Completing the set: we now have solar hot water

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A shiny new set of 30 evacuated tubes on the roof
A shiny new set of 30 evacuated tubes on the roof

When the feed in tariff for solar electricity was put in place, we were one of the early movers, installing a 1.6kw solar PV system on our roof. With the limited space on our roof, we had to pick between solar electricity and solar hot water, and we chose the former.

Once we finished our renovation, however, we had 99m2 extra of flat roof to play with.

Nonetheless, we’d already purchased a super-efficient instantaneous gas system to replace our 1988-era electric hot water tank. We’d hardly be saving the environment if we threw that away, so solar hot water remained on the long-term to-do list.

With the likelihood of rising gas prices over the next few years, I recently looked back into solar hot water options.

What I discovered is that it was possible to reuse our instantaneous gas system as part of a solar hot water installation.

It’s simple really: the evacuated tubes on the roof heat up the water in a storage tank (shown below). The output of the tank goes through the instantaneous gas system. If the water is already hot, the gas system does nothing. If it’s only warm, it boosts it as required.

So no manual boosting or fiddling around, with a 100% guarantee of hot water.

We ended up purchasing a system with 30 evacuated tubes, plus a 300L storage tank. This is far in excess of what we need for two people, but with the roof partially shaded in winter, the extra tubes were chosen to ensure we take maximum advantage of the morning sun.

We’ll be getting back $1300 from the government for the STCs (solar credits).

On current gas prices, the payback period is 8-10 years, which isn’t great. But I’m expecting the gas prices to rise, which should seriously shorten the payback period.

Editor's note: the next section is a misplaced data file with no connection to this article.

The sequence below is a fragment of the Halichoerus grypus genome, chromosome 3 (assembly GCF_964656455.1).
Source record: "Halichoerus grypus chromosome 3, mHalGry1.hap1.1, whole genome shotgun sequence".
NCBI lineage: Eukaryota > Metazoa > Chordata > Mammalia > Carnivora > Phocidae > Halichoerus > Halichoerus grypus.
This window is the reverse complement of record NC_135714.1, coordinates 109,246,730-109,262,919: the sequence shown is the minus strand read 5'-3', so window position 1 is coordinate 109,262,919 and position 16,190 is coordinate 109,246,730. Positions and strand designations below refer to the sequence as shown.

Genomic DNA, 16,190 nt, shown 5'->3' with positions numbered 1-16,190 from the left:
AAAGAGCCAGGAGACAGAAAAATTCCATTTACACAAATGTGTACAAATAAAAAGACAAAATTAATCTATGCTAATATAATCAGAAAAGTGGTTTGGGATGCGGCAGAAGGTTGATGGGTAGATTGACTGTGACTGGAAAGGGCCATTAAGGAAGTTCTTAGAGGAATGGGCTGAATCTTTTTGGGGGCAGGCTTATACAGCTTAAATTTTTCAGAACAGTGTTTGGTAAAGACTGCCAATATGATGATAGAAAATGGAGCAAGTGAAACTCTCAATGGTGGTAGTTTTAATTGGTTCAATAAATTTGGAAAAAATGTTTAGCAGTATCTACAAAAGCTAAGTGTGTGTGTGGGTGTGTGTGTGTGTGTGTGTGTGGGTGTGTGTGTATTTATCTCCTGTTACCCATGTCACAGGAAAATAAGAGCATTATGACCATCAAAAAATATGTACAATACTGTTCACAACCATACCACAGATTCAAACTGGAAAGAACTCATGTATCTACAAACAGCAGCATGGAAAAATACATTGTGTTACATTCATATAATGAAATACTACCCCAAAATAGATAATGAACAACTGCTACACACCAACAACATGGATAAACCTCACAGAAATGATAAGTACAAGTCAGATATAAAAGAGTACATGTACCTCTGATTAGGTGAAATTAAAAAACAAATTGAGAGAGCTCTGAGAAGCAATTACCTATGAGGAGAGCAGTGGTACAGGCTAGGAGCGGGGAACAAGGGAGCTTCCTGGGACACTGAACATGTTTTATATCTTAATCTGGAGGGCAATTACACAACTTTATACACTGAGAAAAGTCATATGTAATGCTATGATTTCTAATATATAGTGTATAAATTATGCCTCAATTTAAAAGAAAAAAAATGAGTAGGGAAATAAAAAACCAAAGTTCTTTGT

Anyway, it’s good to complete the set of environment-saving technologies 🙂

PS. after 3+ months of no rain, we had 2 solid weeks of rain immediately after putting in the solar hot water. Not great for our solar generation, but good for the garden I guess 😉

The 300L tank gets squeezed into the side passage of the house.
The 300L tank gets squeezed into the side passage of the house, alongside the instantaneous gas system.
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2 thoughts on “Completing the set: we now have solar hot water

    solarbeez said:
    September 8, 2014 at 3:59 pm

    That looks a little like my Thermomax 30 tube set up. We installed ours in August 2008 in Oregon. We love it. I watch the controller that shows the temps as they heat up and kick on the little pump which brings the heat transfer fluid to the water heater. I use an 80 gal. water heater with a back up heating element. Not as good as yours, but in foggy Oregon, a necessity. The evacuated tubes really do a great job in heating up fast. You will love it!

    Sarah Bingham said:
    March 8, 2015 at 8:42 am

    Very interested to see this – like you I have an instantaneous gas heater & was reluctant to replace it. I might revisit this idea, with 2 teenagers in the house my gas bill is starting to be a cause of concern, not to mention the recent reports on the effects of escaped gas on climate change.

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